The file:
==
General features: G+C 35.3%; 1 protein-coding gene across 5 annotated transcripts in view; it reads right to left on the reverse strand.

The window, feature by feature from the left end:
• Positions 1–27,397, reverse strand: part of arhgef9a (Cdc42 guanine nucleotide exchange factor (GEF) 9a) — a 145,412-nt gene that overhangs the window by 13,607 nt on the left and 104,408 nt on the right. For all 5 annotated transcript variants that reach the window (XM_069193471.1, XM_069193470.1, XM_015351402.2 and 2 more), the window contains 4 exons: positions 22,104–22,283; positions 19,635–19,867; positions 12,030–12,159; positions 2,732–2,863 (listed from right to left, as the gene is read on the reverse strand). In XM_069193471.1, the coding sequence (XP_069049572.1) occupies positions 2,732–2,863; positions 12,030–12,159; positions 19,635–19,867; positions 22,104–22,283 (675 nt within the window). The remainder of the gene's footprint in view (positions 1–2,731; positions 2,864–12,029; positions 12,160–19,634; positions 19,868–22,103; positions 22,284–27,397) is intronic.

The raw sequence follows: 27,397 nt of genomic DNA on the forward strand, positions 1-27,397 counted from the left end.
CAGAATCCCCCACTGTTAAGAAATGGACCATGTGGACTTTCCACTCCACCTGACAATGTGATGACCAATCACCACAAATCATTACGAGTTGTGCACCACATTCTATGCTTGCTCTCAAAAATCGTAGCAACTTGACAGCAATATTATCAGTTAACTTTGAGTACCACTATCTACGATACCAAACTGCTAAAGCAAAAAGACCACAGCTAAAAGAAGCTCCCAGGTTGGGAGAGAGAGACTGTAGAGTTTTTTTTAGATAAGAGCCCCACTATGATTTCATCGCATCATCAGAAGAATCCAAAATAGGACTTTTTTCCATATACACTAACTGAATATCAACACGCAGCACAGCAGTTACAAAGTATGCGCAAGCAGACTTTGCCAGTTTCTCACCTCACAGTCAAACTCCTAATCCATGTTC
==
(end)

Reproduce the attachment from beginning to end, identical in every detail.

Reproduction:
General features: G+C 35.3%; 1 protein-coding gene across 5 annotated transcripts in view; it reads right to left on the reverse strand.

The window, feature by feature from the left end:
• Positions 1–27,397, reverse strand: part of arhgef9a (Cdc42 guanine nucleotide exchange factor (GEF) 9a) — a 145,412-nt gene that overhangs the window by 13,607 nt on the left and 104,408 nt on the right. For all 5 annotated transcript variants that reach the window (XM_069193471.1, XM_069193470.1, XM_015351402.2 and 2 more), the window contains 4 exons: positions 22,104–22,283; positions 19,635–19,867; positions 12,030–12,159; positions 2,732–2,863 (listed from right to left, as the gene is read on the reverse strand). In XM_069193471.1, the coding sequence (XP_069049572.1) occupies positions 2,732–2,863; positions 12,030–12,159; positions 19,635–19,867; positions 22,104–22,283 (675 nt within the window). The remainder of the gene's footprint in view (positions 1–2,731; positions 2,864–12,029; positions 12,160–19,634; positions 19,868–22,103; positions 22,284–27,397) is intronic.

The raw sequence follows: 27,397 nt of genomic DNA on the forward strand, positions 1-27,397 counted from the left end.
CAGAATCCCCCACTGTTAAGAAATGGACCATGTGGACTTTCCACTCCACCTGACAATGTGATGACCAATCACCACAAATCATTACGAGTTGTGCACCACATTCTATGCTTGCTCTCAAAAATCGTAGCAACTTGACAGCAATATTATCAGTTAACTTTGAGTACCACTATCTACGATACCAAACTGCTAAAGCAAAAAGACCACAGCTAAAAGAAGCTCCCAGGTTGGGAGAGAGAGACTGTAGAGTTTTTTTTAGATAAGAGCCCCACTATGATTTCATCGCATCATCAGAAGAATCCAAAATAGGACTTTTTTCCATATACACTAACTGAATATCAACACGCAGCACAGCAGTTACAAAGTATGCGCAAGCAGACTTTGCCAGTTTCTCACCTCACAGTCAAACTCCTAATCCATGTTC